By Jim Karpen on Mon, 06/09/2014
The blogosphere was buzzing with rumors about the so-called iWatch on Friday, with a news report on Nikkei Asian Review saying Apple was planning to come out with a wearable device and a report on Re/Code saying Apple's tentative launch date for the device will be October. In addition, the Nikkei report, citing industry sources, also said that Apple is confident in the market for the device and is planning to manufacture 3–5 million units per month. The design is currently being finalized and it will likely have a curved LED display. Plus, it's expected to have a focus on health, and will be able to track things such as calorie consumption, sleep activity, blood glucose, and blood oxygen levels.
The article says the Apple device is expected to communicate with one's iPhone, such that, for example, incoming alerts and text messages will appear on the display, much like other smart wearables such as the Pebble watch.
Given Apple's launch of HealthKit and the Health app, the arrival of an iWatch or other wearable isn't too surprising, especially given Apple's partnership with Nike, and Nike's recent decision to stop developing the popular Nike FuelBand.The Nikkei article doesn't actually use the term "iWatch", which was created by the rumor mill, and it will be interesting to see how Apple positions the device. CEO Tim Cook has pointed out that young people don't wear watches, yet he's also explicitly said that Apple is interested in wearables. Plus, he's known to be a fan (and user) of the FuelBand.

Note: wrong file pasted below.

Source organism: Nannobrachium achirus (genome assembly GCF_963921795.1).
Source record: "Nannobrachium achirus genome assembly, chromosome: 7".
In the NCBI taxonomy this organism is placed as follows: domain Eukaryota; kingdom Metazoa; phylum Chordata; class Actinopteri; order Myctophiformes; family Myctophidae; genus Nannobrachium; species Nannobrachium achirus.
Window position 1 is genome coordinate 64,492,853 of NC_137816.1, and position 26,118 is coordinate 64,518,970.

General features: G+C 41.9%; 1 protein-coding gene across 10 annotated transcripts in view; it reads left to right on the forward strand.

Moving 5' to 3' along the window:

What would the device look like? I'm betting it will look more like a band than a watch, such as the rendering accompanying this post that comes from AppleInsider. My sense is that a band would be more stylish. And if the face is long and narrow, then it would almost necessitate its being curved, as the rumor suggests.
The Nikkei article points out that health-monitoring devices and services have been around for a while but haven't really taken off. This could be yet another instance in which Apple jumps into a market that already exists and transforms it by making a device that is more intuitive and that people love. There were many brands of MP3 players before the iPod, but once Apple jumped in, the market exploded. And most of the other brands disappeared in Apple's wake.